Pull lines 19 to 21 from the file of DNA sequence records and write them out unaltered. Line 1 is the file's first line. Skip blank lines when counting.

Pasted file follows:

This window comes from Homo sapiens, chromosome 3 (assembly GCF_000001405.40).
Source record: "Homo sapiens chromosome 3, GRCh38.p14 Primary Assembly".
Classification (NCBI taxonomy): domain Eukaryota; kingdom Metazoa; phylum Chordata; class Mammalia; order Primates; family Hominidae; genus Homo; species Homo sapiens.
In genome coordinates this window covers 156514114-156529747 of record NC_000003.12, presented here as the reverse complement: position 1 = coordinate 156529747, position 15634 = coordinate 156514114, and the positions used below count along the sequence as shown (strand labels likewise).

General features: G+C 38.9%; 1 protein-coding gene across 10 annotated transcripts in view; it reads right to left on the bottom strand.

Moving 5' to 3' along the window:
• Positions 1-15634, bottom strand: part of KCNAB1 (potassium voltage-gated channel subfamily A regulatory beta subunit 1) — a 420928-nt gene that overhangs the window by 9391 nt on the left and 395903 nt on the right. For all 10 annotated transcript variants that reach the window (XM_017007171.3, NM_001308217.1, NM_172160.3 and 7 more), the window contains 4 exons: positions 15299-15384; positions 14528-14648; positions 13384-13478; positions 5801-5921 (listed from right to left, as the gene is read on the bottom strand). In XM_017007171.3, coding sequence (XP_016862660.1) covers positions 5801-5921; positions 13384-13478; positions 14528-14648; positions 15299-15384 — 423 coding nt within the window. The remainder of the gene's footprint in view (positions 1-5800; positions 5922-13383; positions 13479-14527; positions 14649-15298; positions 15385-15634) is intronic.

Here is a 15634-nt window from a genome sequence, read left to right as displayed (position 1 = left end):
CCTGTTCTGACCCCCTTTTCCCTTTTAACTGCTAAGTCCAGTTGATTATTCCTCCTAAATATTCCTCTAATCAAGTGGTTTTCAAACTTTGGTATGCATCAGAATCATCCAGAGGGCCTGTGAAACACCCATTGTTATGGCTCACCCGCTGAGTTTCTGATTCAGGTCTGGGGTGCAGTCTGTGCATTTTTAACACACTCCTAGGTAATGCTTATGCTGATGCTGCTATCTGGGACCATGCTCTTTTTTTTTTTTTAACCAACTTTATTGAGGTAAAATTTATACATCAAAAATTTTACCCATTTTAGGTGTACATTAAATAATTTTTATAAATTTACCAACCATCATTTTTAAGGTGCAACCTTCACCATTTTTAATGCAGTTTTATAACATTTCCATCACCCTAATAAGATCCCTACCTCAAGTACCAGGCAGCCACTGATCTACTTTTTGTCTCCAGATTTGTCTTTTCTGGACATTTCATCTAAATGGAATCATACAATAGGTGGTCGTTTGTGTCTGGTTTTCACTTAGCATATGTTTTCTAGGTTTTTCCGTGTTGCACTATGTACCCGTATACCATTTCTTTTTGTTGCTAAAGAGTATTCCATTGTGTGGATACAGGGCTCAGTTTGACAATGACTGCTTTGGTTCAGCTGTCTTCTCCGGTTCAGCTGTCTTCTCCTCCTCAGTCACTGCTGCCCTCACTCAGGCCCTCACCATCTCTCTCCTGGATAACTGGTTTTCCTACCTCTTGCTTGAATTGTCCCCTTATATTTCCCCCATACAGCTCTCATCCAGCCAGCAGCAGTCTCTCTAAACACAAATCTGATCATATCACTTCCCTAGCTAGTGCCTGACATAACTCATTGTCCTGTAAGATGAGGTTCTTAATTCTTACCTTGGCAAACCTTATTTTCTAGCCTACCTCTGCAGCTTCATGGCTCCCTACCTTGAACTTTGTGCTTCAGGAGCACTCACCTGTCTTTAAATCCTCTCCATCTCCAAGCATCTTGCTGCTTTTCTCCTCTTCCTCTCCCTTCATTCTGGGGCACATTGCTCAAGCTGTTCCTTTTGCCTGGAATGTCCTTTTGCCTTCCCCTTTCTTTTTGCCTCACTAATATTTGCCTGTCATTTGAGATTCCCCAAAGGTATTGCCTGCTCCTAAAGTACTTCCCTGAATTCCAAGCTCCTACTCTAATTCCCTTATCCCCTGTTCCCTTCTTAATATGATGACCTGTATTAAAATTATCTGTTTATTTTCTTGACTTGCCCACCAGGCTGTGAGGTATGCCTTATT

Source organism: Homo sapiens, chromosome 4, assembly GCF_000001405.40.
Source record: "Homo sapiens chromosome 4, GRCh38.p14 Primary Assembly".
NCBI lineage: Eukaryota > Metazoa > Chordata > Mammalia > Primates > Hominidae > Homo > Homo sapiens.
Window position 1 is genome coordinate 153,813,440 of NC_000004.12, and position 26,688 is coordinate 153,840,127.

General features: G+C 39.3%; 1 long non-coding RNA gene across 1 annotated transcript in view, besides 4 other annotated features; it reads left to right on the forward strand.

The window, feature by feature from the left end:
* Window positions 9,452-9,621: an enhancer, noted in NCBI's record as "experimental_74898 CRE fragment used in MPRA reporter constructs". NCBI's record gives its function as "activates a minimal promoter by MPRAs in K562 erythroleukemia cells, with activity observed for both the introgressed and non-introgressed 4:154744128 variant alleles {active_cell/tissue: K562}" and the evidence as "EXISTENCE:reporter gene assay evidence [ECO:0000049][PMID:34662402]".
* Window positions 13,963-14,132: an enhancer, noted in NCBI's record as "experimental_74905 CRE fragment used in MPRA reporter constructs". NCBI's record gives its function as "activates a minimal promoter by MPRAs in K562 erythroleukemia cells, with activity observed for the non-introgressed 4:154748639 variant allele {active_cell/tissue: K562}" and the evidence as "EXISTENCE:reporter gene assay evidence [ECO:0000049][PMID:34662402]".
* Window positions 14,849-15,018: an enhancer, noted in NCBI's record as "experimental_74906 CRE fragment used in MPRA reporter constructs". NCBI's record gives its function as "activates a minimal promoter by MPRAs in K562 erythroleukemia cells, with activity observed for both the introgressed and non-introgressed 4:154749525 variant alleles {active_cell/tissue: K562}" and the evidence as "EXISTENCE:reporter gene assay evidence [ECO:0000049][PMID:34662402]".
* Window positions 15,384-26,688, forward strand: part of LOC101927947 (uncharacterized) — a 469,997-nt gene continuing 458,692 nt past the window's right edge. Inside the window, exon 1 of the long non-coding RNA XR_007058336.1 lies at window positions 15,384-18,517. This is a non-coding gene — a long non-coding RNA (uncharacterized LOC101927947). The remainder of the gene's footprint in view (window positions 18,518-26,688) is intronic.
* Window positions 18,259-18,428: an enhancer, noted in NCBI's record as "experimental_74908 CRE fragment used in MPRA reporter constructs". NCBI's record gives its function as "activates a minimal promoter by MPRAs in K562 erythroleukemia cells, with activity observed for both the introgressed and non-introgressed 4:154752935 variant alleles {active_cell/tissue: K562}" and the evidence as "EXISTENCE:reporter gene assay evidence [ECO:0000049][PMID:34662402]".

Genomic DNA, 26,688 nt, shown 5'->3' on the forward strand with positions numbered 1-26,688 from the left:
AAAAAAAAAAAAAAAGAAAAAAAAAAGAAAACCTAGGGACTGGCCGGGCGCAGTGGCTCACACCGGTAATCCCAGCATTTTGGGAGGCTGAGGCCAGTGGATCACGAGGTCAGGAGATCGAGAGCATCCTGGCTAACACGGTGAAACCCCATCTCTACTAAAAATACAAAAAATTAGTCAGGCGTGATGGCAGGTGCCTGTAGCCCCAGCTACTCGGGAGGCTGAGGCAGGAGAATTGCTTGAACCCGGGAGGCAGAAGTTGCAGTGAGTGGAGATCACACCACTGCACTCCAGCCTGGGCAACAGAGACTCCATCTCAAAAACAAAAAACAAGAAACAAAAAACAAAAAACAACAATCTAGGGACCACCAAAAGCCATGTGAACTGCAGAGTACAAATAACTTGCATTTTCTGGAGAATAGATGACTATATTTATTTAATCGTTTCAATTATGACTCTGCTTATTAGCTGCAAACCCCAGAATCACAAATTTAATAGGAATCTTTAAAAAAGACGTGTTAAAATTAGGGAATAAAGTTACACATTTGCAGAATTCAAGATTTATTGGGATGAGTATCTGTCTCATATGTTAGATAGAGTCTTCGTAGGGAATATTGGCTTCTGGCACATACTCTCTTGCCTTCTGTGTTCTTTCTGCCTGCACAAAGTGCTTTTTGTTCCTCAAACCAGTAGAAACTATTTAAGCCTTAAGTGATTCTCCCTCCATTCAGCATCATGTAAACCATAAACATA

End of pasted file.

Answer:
* Window positions 15,384-26,688, forward strand: part of LOC101927947 (uncharacterized) — a 469,997-nt gene continuing 458,692 nt past the window's right edge. Inside the window, exon 1 of the long non-coding RNA XR_007058336.1 lies at window positions 15,384-18,517. This is a non-coding gene — a long non-coding RNA (uncharacterized LOC101927947). The remainder of the gene's footprint in view (window positions 18,518-26,688) is intronic.
* Window positions 18,259-18,428: an enhancer, noted in NCBI's record as "experimental_74908 CRE fragment used in MPRA reporter constructs". NCBI's record gives its function as "activates a minimal promoter by MPRAs in K562 erythroleukemia cells, with activity observed for both the introgressed and non-introgressed 4:154752935 variant alleles {active_cell/tissue: K562}" and the evidence as "EXISTENCE:reporter gene assay evidence [ECO:0000049][PMID:34662402]".

Genomic DNA, 26,688 nt, shown 5'->3' on the forward strand with positions numbered 1-26,688 from the left: